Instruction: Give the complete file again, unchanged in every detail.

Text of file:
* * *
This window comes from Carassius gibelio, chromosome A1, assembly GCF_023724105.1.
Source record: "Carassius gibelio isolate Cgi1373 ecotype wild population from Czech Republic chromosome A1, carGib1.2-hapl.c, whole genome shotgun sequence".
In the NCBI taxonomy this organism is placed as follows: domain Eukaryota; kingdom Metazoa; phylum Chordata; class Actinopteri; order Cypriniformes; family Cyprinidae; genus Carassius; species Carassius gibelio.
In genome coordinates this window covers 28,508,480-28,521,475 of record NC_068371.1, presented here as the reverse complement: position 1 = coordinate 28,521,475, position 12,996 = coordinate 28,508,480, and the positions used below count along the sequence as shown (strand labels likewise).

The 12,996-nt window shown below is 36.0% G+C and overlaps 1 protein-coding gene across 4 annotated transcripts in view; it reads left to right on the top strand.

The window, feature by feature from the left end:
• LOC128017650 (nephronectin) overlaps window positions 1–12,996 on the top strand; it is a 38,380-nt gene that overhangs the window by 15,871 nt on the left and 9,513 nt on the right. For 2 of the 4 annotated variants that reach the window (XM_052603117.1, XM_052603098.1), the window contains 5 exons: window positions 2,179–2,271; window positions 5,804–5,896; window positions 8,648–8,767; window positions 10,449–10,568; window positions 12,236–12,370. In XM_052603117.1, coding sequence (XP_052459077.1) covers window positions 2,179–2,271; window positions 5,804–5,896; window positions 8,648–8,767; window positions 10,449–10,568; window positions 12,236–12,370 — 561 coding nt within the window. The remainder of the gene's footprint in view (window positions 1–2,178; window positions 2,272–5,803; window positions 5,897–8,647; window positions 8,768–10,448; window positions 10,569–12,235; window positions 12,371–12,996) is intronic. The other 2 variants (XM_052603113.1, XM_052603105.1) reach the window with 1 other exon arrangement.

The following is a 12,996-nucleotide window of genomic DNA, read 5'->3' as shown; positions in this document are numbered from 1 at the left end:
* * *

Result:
This window comes from Carassius gibelio, chromosome A1, assembly GCF_023724105.1.
Source record: "Carassius gibelio isolate Cgi1373 ecotype wild population from Czech Republic chromosome A1, carGib1.2-hapl.c, whole genome shotgun sequence".
In the NCBI taxonomy this organism is placed as follows: domain Eukaryota; kingdom Metazoa; phylum Chordata; class Actinopteri; order Cypriniformes; family Cyprinidae; genus Carassius; species Carassius gibelio.
In genome coordinates this window covers 28,508,480-28,521,475 of record NC_068371.1, presented here as the reverse complement: position 1 = coordinate 28,521,475, position 12,996 = coordinate 28,508,480, and the positions used below count along the sequence as shown (strand labels likewise).

The 12,996-nt window shown below is 36.0% G+C and overlaps 1 protein-coding gene across 4 annotated transcripts in view; it reads left to right on the top strand.

The window, feature by feature from the left end:
• LOC128017650 (nephronectin) overlaps window positions 1–12,996 on the top strand; it is a 38,380-nt gene that overhangs the window by 15,871 nt on the left and 9,513 nt on the right. For 2 of the 4 annotated variants that reach the window (XM_052603117.1, XM_052603098.1), the window contains 5 exons: window positions 2,179–2,271; window positions 5,804–5,896; window positions 8,648–8,767; window positions 10,449–10,568; window positions 12,236–12,370. In XM_052603117.1, coding sequence (XP_052459077.1) covers window positions 2,179–2,271; window positions 5,804–5,896; window positions 8,648–8,767; window positions 10,449–10,568; window positions 12,236–12,370 — 561 coding nt within the window. The remainder of the gene's footprint in view (window positions 1–2,178; window positions 2,272–5,803; window positions 5,897–8,647; window positions 8,768–10,448; window positions 10,569–12,235; window positions 12,371–12,996) is intronic. The other 2 variants (XM_052603113.1, XM_052603105.1) reach the window with 1 other exon arrangement.

The following is a 12,996-nucleotide window of genomic DNA, read 5'->3' as shown; positions in this document are numbered from 1 at the left end: